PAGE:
{¶21} Approximately eight to ten seconds after the unknown man got out of Eddy's vehicle, Eddy got out of his car and appears to shoot a gun over the top of his car in the direction of where the man had just walked (although the man can no longer be seen in the footage). Eddy then ducked down, looked up, and appears to fire a gun a second time. Although it appears that Eddy shot his gun two times (because he held his arm and hand in that position), it is not clear from the video how many shots Eddy fired because there is no sound. At that point, Eddy ran from his vehicle and out of view of the security camera.

         {¶22} Detective McKay then viewed a video recording of another angle of the parking lot, which showed where the man with the long hair ran to when he could no longer be seen in the previous recording. Detective McKay stated that when the man appears, he and Eddy are shooting back and forth. It does appear as if the man is running backwards, facing Eddy's vehicle, and running sideways as if he is trying to get away from something. It also appears that right before the man takes off running across the parking lot, he briefly put his arm up, as if he was shooting a gun. When the man was running across the parking lot, he tripped and almost fell down. Detective McKay testified that spot was where the man dropped the small plastic bag of marijuana. Detective McKay further stated that this was the same bag of marijuana that was on Eddy's seat when police arrived because a witness at the scene picked it up and placed it on Eddy's passenger seat.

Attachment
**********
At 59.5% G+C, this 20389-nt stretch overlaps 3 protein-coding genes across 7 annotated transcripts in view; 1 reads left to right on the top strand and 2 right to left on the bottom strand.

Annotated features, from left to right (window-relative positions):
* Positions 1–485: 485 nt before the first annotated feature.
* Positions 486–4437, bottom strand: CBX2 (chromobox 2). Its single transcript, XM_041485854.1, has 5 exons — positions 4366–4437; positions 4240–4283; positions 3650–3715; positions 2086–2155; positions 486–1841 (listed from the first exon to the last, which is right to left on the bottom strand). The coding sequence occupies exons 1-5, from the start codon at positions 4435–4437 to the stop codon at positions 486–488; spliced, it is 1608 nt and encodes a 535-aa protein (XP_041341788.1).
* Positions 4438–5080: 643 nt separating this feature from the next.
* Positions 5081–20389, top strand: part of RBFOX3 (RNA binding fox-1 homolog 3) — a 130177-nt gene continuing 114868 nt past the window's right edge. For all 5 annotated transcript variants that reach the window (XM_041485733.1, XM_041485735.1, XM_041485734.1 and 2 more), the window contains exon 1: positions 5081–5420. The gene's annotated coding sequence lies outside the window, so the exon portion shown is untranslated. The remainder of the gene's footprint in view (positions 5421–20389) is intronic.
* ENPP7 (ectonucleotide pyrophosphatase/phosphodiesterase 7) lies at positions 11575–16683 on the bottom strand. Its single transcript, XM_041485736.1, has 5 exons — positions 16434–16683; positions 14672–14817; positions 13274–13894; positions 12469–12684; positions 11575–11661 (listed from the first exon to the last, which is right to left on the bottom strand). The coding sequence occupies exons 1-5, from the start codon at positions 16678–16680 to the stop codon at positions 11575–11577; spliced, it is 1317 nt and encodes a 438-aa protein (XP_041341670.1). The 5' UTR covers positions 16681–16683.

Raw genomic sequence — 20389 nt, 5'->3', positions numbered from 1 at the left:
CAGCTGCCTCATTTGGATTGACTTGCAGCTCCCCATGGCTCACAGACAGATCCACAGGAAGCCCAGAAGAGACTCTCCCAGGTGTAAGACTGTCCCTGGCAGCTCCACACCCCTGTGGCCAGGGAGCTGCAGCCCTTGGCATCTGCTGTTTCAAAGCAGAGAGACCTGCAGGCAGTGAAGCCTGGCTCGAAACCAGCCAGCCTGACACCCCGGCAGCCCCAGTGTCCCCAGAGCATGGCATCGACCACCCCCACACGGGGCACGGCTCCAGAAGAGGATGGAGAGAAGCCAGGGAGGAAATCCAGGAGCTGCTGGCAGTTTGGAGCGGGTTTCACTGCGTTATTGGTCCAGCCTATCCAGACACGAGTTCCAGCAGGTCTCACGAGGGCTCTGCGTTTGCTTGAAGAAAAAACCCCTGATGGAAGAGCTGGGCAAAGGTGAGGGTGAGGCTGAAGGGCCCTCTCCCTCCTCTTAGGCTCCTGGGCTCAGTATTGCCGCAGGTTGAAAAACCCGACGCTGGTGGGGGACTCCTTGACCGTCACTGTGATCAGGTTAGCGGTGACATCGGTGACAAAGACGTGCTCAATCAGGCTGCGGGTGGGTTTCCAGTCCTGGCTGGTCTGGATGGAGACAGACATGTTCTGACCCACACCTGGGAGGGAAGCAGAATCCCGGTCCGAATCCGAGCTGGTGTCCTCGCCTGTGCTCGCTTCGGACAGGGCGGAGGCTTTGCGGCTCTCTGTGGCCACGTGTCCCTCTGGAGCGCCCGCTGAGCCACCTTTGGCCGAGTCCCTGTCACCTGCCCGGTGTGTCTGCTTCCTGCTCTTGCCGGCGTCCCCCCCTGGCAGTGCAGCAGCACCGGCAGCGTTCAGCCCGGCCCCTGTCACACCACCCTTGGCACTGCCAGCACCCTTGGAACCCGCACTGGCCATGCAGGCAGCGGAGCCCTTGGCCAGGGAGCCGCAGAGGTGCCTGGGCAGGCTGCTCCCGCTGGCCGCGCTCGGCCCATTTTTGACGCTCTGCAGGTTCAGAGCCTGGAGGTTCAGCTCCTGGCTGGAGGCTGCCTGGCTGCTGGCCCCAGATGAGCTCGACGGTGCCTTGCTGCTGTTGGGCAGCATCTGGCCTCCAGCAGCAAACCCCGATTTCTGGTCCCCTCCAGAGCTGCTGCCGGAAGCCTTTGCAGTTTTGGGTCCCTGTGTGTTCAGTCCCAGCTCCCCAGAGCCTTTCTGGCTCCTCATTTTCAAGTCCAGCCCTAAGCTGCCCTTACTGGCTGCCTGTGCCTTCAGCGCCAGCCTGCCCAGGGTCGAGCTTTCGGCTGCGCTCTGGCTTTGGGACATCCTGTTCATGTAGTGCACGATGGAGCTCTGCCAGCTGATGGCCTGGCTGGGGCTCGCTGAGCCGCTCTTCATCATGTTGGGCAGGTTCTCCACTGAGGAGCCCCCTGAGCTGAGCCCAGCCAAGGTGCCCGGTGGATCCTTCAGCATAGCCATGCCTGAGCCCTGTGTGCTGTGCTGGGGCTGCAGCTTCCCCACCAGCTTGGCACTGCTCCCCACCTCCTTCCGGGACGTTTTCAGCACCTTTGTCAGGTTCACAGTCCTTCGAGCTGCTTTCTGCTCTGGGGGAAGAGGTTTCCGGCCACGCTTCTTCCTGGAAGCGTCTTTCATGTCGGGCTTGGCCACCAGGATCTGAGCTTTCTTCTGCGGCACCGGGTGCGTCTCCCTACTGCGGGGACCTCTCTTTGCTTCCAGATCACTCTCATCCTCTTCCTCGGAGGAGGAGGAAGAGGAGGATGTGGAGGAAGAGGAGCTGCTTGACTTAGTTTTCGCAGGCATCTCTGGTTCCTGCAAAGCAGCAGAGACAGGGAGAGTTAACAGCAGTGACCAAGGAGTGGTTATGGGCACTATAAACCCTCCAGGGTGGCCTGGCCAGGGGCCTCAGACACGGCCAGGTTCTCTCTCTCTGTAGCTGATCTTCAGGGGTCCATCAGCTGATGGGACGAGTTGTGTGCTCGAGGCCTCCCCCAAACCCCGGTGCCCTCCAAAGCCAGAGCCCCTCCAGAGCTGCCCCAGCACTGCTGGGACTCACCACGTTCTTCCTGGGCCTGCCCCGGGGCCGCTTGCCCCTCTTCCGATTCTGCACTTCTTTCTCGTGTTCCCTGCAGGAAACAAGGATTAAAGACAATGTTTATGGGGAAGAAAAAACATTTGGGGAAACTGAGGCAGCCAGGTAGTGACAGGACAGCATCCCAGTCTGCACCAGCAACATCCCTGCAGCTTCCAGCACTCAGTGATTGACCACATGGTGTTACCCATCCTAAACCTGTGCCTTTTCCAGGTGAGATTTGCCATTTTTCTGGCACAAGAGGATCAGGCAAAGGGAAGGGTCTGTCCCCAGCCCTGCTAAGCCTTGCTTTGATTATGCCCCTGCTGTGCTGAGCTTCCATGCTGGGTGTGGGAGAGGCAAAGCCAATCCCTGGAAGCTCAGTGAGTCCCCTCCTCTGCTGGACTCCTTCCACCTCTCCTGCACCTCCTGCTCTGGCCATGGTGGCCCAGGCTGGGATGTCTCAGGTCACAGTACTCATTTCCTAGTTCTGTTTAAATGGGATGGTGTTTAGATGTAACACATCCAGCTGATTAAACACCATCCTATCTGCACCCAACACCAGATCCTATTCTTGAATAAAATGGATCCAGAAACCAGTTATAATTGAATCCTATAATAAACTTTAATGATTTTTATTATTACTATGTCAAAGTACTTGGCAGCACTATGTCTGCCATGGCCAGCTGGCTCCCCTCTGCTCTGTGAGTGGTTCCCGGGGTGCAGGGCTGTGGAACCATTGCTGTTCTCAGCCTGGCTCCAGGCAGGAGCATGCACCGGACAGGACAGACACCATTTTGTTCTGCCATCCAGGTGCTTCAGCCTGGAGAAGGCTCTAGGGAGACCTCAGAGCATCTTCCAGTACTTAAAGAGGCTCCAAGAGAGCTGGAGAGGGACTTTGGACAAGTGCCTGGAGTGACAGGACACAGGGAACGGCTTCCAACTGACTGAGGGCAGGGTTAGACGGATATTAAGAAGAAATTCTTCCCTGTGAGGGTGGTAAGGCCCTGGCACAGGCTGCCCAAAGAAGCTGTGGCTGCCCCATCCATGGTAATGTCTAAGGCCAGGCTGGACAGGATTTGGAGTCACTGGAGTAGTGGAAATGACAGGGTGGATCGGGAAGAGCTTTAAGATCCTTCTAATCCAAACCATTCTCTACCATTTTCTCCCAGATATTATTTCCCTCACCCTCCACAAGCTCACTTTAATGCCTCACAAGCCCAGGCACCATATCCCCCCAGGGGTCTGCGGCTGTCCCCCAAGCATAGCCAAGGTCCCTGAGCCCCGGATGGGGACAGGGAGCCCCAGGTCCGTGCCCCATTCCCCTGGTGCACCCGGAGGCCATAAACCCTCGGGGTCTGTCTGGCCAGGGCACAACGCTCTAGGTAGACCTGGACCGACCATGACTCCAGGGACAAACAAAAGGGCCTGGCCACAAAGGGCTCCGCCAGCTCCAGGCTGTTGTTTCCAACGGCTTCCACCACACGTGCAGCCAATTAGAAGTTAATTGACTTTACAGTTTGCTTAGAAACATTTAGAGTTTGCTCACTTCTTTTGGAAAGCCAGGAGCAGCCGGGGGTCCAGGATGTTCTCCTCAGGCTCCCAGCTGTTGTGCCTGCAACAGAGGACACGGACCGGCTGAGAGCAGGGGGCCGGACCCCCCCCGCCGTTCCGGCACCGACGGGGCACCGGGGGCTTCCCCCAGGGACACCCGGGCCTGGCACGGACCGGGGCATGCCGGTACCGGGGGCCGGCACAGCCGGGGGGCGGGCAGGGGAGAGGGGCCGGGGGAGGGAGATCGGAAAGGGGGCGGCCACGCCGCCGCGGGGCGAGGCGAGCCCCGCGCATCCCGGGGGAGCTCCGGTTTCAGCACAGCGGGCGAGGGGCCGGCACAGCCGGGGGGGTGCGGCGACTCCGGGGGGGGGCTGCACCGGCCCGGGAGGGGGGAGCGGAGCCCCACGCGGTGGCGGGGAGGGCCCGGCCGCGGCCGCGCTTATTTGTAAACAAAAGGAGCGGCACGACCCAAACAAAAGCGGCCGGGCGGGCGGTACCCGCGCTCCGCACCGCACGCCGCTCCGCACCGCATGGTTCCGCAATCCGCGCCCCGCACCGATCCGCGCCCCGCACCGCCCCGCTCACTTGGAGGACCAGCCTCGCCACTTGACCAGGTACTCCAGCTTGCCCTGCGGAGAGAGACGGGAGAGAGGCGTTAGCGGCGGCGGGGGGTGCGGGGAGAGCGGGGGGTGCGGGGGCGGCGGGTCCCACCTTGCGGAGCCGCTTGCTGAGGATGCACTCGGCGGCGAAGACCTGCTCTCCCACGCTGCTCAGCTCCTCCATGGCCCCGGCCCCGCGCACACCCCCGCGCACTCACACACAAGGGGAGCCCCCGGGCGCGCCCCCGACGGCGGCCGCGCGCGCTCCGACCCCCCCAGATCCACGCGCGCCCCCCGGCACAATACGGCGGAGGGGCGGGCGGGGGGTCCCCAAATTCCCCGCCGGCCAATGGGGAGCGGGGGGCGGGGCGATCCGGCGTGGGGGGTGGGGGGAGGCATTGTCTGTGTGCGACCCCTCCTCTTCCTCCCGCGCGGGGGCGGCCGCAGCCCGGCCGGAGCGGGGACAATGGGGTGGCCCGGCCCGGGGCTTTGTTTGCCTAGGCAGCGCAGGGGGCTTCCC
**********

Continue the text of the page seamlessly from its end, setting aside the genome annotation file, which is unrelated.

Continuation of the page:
{¶23} Detective McKay stated that Eddy did not have any money on him when he was arrested, nor was there any money found in the green Explorer.

         {¶24} At the close of the state's case, Eddy moved for a Crim.R. 29 acquittal. The trial court granted it with respect to discharging a firearm on or near prohibited places. The trial court denied it with respect to the remaining charges.